The 100th edition of the PGA Championship gets underway today at Bellerive Country Club outside St. Louis. It will be the second PGA held at Bellerive: Nick Price won there in 1992.
The PGA is one of the four major championships in professional golf. Traditionally played in August, it is the last major of the season. Conducted by the Professional Golfer’s Association of America, the tournament was first held in 1916, and is the only major that reserves a large number of spots [20 of 156] for club professionals. This week’s tournament marks the centennial event of the PGA Championship. Beginning in 2019, the PGA will move to May, making it the second major of the season.
Some of golf’s most thrilling moments have come at the PGA Championship. Here are 11 of our favorites.
- Two golf prodigies dueled at Medinah, as 19-year-old Sergio Garcia of Spain and 1997 Masters winner, Tiger Woods, went mano a mano for the Wanamaker Trophy. Woods closed out Garcia on the 72nd hole to capture is first PGA – and second major.
- Tied with Steve Elkington and Thomas Bjorn on the 72nd hole at Baltusrol, Phil Mickelson knocked his approach shot into deep rough near the 18th green. In typical fashion, Lefty flopped his chip to two feet and made birdie to win by one.
- Davis Love III outdueled Justin Leonard at Winged Foot to win his only major. The son of a beloved PGA professional, Love rolled in a final birdie putt for 66 to win by five just as a rainbow appeared. It was a fitting tribute to his late father.
- Trailing Phil Mickelson by one on Saturday at the Atlanta Country Club, David Toms knocked a five-wood into the devilish par-3 15th. The ball hopped twice, hit the stick and dropped in for an ace. The following day, he calmly laid up on the 72nd hole, wedged to within a dozen feet, then poured in the par putt for a one-shot win over Lefty.
- Gene Sarazen and Walter Hagen – titans of the tour – met in the match-play final. All square on the second hole of sudden death, Sarazen nearly sailed his tee shot out of bounds, while Hagen’s drive settled only 20 feet from the hole. The Squire showed his mettle, knocking his approach to four feet and making birdie to capture his second straight PGA Championship.
- Tiger Woods and Bob May, former junior golf rivals, put on a thrilling show at Valhalla. After May drained a 15-foot putt on the 72nd hole, Woods had to sink a six-footer to force a playoff. He did, then edged May by one in a three-hole playoff to retain the Wanamaker Trophy, which he had claimed the prior year over Garcia.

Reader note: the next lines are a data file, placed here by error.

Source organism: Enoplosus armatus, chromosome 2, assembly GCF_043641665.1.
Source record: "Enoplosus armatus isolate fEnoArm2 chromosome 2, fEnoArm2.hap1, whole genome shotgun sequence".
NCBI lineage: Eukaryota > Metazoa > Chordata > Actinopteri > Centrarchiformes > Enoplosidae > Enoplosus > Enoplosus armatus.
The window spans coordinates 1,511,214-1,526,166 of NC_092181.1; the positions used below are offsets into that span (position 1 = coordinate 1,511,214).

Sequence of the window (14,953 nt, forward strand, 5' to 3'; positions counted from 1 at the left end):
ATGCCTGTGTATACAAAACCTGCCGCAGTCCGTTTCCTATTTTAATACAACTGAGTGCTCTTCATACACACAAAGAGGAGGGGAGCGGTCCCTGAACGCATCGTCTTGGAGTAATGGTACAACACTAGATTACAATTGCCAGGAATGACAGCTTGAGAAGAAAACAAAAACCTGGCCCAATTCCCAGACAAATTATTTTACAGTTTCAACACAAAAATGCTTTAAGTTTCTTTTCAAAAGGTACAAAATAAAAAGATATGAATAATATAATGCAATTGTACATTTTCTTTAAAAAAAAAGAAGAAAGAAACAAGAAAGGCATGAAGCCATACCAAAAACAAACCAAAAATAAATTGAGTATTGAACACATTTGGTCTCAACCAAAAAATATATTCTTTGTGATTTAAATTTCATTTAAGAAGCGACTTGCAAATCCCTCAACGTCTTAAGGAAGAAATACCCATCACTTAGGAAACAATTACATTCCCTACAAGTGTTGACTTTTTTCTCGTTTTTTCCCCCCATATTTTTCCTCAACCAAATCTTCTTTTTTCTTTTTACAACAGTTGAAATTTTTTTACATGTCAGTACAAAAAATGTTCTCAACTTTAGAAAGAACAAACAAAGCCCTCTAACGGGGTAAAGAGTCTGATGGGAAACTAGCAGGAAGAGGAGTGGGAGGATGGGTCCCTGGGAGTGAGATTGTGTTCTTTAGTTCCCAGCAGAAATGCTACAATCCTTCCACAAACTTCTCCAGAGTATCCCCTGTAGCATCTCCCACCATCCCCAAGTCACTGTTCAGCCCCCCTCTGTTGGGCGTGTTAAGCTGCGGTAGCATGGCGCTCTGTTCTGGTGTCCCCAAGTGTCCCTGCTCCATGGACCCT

- “Little” Jerry Barber rode a hot putter to victory at Olympia Fields. Don January seemed to have the tournament in his grasp before the 5’5” Barber caught fire. He rolled in a 20-footer for birdie at 16, sank a 40-foot par putt at 17 and holed a 60-footer at 18 to force a playoff. The next day, Barber felled January by a stroke to seize his only major.
- Greg Norman held the 54-hole lead at every major championship – including the PGA — in 1986. Four shots back of Norman with eight to play, Bob Tway caught The Shark on the 14th. Still tied at the last hole, victory seemed likely for Norman after he reached the short par-4 in regulation while Tway had found a deep green-side bunker. Playing first, Tway promptly holed his bunker shot. When a stunned Norman missed his birdie putt, the 27-year-old Tway captured his one and only major.
- Two legends of golf hooked up at Hershey Country Club, when Byron Nelson and Sam Snead battled in match play on Sunday. One down with three holes to play, Lord Byron birdied 16 and 17 to seize the lead, then parred the last to win one-up. It was the third of Nelson’s five career major titles.
- Coming into Hazeltine, Tiger Woods was 14-for-14 when he held the final round lead in a major. Tiger entered Sunday with a two-shot lead, which Korea’s Y.E. Yang erased after eight holes. Yang chipped in for eagle at the 14th to grab the lead, then held on to beat Woods by three. Yang became the first Asian male to win a major.
- John Daly became the most unforeseen major championship winner in golf history at Crooked Stick. The ninth alternate who only qualified after several other players pulled out of the tournament, the 25-year-old unknown brought the 7,567-yard course to its knees. Employing a grip it and rip it style of play, he fired a 12-under-par 276 to better Bruce Lietzke by three shots for his first tour win.